Agaricus silvicola (Vittad.) Peck - Wood Mushroom

Phylum: Basidiomycota - Class: Agaricomycetes - Order: Agaricales - Family: Agaricaceae

Agaricus silvicola - Wood Mushroom

With a noticeable aniseed smell and a smooth cap that slowly colours ochre when bruised, Agaricus silvicola is quite easily distinguished from the other large mushrooms in the family Agaricaceae.

Distribution

Frequent throughout Britain and Ireland, usually in small, scattered groups but occasionally solitary, Agaricus silvicola is widely distributed throughout Europe and occurs also in North America. After the Clouded Funnel, Clitocybe nebularis, the Wood Mushroom is probably the most commonly encountered of the large pale forest mushrooms found in Britain and Ireland.

Wood Mushrooms, Agaricus silvicola, in a spruce forest

Taxonomic history

First described scientifically in 1832 by Italian obstetrician and (amateur, as all were in those days, and nearly all are today) mycologist Carlo Vittadini (1800 - 1865), this woodland mushroom was considered simply a variety of the Field Mushroom Agaricus campestris and it was given the name Agaricus campestris var. silvicola. In 1873 an American botanist-mycologist, Charles Horton Peck (1833 - 1917) raised the status of this mushroom to full species level, naming it Agaricus silvicola.

Synonyms of Agaricus silvicola include Pratella flavescens Gillet, Psalliota silvicola (Vittad.) Richon & Roze, and Agaricus essettei Bon. Some authorities treat Agaricus essettei (syn. Agaricus abruptibulbus) as synonymous with Agaricus silvicola;others treat this chunky mushroom, with its more bulbous stem and on average slightly larger spores, as a distinctly separate species.

Etymology

The specific epithet silvicola means 'inhabiting woods'.

Identification guide

Cap of Agaricus silvicola

Cap

The large white caps of this edible mushroom  are initially spherical and then convex before flattening completely at maturity. Pure white at first, te caps tend to yellow with age.

Cap diameter when fully developed ranges from 6 to 14cm.

Gills of Agaricus silvicola

Gills

White at first, the free gills of the Wood Mushroom turn greyish-pink and then chocolate brown as the spores mature.

Stem

5 to 8cm tall and 1 to 1.5cm in diameter with a small bulb at the base, the stem of Agaricus silvicola is white at first and turns yellow-grey as the fruitbody matures. 

Spores of Agaricus silvicola

Spores

Ellipsoidal to ovoid, smooth, 5-6.5 x 3.5-4.5µm.

Spore print

Chocolate brown.

Odour/taste

Taste not distinctive; odour of aniseed.

Habitat & Ecological role

Agaricus silvicola is saprobic and occurs in all kinds of woodland, usually in trooping groups.

Season

August to November in Britain and Ireland; through to February in southern Europe.

Similar species

Agaricus arvensis, the Horse Mushroom, is similar in appearance and also has an aniseed smell; it appears in grassland, often growing in rings. Apart from the very different habitat, it would be possible to mistake Wood Mushrooms for Horse Mushrooms, because they look and smell quite similar; however, the stem base of Agaricus silvicola is relatively longer and slimmer, and it has a noticeably bulbous base.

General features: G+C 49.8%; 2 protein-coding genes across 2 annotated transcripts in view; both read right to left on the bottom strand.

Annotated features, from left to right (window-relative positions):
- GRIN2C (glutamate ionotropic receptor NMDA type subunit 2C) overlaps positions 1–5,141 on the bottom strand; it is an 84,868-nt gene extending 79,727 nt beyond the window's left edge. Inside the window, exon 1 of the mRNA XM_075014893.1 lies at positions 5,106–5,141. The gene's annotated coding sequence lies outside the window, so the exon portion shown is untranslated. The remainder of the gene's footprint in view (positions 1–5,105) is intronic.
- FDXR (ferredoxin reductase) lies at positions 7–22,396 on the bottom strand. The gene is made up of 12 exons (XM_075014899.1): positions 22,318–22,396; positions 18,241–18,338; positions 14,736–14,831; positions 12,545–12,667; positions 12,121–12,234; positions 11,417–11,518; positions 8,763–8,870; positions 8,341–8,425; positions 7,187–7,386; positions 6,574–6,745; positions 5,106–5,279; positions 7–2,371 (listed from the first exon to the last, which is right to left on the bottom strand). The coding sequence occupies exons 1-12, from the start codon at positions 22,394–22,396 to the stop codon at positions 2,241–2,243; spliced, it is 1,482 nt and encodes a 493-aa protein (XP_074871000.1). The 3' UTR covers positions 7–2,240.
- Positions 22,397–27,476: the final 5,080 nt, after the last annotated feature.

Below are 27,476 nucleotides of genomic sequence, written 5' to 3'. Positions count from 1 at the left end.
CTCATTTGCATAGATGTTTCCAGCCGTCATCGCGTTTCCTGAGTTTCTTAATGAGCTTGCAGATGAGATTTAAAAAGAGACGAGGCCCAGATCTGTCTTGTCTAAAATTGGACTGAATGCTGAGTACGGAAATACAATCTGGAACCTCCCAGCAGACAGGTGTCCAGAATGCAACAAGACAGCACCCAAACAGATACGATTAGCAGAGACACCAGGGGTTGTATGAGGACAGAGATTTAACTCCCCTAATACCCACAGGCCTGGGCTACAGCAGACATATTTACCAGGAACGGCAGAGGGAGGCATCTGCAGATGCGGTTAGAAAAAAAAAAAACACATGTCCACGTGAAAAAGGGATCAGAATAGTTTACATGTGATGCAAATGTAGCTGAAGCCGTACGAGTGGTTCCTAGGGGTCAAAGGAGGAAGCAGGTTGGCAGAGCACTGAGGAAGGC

Agaricus xanthodermus quickly stains chrome yellow, both at the edge of the cap and especially when the base of the stipe is cut; it smells of ink or iodine rather than of aniseed.

Culinary Notes

Fresh and decaying Wood Mushrooms, Agaricus silvicola, in a spruce forest, Wales UK

Although occasional adverse reactions to this mushroom have been reported in North America, I have found no reports of people becoming seriously ill as a result of eating this species, which authorities on edible fungi list as a good edible mushroom. Accurate identification is, of course, essential, and the usual precautions are advisable when trying this or any other mushroom for the first time: start with a small portion to make sure that your body is not intolerant of this partcular species. If you contemplate eating any white-capped woodland mushrooms, make sure that you are able to recognise the two most deadly amanitas that could be picked by mistake: Amanita phalloides, the Deathcap, and Amanita virosa, the Destroying Angel. Amanita ovoidea, the Bearded Amanita, which is extremely rare in Britain, is also a white-capped mushroom but is reported to be safe to eat.

Reference Sources

Young Wood Mushroom fruitbodies, West Wales UK

Pat O'Reilly (2016) Fascinated by Fungi; First Nature

BMS List of English Names for Fungi

The genus Agaricus in Britain, 3rd Edition, self-published, Geoffrey Kibby 2011

Funga Nordica: 2nd edition 2012. Edited by Knudsen, H. & Vesterholt, J. ISBN 9788798396130

Dictionary of the Fungi; Paul M. Kirk, Paul F. Cannon, David W. Minter and J. A. Stalpers; CABI, 2008

Taxonomic history and synonym information on these pages is drawn from many sources but in particular from the British Mycological Society's GB Checklist of Fungi and (for basidiomycetes) on Kew's Checklist of the British & Irish Basidiomycota.

Other web pages about this species

Roger Phillips (UK)

Michael Kuo (USA)

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